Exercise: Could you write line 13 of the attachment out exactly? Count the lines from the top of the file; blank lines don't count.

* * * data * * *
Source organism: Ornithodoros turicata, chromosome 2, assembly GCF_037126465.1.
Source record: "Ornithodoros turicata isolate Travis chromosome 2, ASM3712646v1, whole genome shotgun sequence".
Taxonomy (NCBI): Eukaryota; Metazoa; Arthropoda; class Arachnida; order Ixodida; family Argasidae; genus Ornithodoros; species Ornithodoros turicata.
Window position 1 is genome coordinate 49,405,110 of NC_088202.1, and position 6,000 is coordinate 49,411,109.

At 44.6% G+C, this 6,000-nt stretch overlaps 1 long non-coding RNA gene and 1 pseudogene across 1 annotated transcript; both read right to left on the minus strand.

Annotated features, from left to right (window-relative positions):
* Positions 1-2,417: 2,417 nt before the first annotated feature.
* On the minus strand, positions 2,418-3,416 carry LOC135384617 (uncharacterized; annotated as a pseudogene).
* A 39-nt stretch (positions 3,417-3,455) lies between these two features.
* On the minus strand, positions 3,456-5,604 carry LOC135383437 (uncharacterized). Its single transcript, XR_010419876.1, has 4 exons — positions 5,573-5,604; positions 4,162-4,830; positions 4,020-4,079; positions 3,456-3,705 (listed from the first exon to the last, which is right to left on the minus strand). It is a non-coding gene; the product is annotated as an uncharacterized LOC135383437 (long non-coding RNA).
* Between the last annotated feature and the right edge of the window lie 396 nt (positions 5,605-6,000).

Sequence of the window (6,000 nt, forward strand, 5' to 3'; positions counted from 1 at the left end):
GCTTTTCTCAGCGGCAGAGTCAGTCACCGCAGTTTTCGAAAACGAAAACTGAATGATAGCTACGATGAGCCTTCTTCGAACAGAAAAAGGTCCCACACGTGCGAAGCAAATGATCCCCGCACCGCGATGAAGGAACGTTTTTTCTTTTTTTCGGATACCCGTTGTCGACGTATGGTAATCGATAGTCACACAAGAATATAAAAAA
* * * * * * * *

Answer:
GCTTTTCTCAGCGGCAGAGTCAGTCACCGCAGTTTTCGAAAACGAAAACTGAATGATAGCTACGATGAGCCTTCTTCGAACAGAAAAAGGTCCCACACGTGCGAAGCAAATGATCCCCGCACCGCGATGAAGGAACGTTTTTTCTTTTTTTCGGATACCCGTTGTCGACGTATGGTAATCGATAGTCACACAAGAATATAAAAAA